The larger problem is that this real-life piece of folklore is not actually based upon any wife of Voivode Vlad Țepeș III, aka Vlad Dracula. It is yet another bit of BS history created by Dracula researchers Raymond McNally and (the late) Radu Florescu. You can read about a fair number of their questionable claims in Elizabeth Miller’s appropriately named book ‘Dracula: Sense and Nonsense’, and Anthony Hogg has covered the extremely dubious yet widespread myth that Dracula was accused of dipping his bread in human blood here (the accusation was actually that he washed his hands in blood). Perhaps the most frustrating aspect of their work, given their respectable academic backgrounds, is their total lack of citations, making it difficult to disentangle fact from elaboration, error, and perhaps deliberate misinformation. They expand snippets of history and indeed legend into whole paragraphs and pages, presented as complete historical accounts. Other than to entertain, sell books and boost the Romanian tourist industry, their main goal seems to have been to blur the very clear line between the historical Voivode Țepeș aka ‘Dracula’ and the fictional Count of the same name. Miller covers this very well in her book, and one of my first blog posts back in 2007 goes over it as well, but to be clear, Stoker was not inspired by the historical Vlad Dracula in his creation of the fictional Count, and the links between the two are tenuous at best. The fictional Dracula is a superficial and historically inaccurate conflation of Vlad III and his father Vlad II, based upon a single source that Stoker found whilst writing the book.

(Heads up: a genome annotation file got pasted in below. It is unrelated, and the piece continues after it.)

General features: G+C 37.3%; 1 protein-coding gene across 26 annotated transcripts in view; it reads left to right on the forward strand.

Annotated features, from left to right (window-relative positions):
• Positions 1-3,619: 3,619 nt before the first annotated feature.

McNally and Florescu first published their version of the River Princess story in 1973’s ‘Dracula: A Biography of Vlad the Impaler, 1431-1476’ (p.106). In 1991, when production on the movie was in progress, an almost identical version was printed in the follow-up book, ‘Dracula: Prince of Many Faces’, and follows below: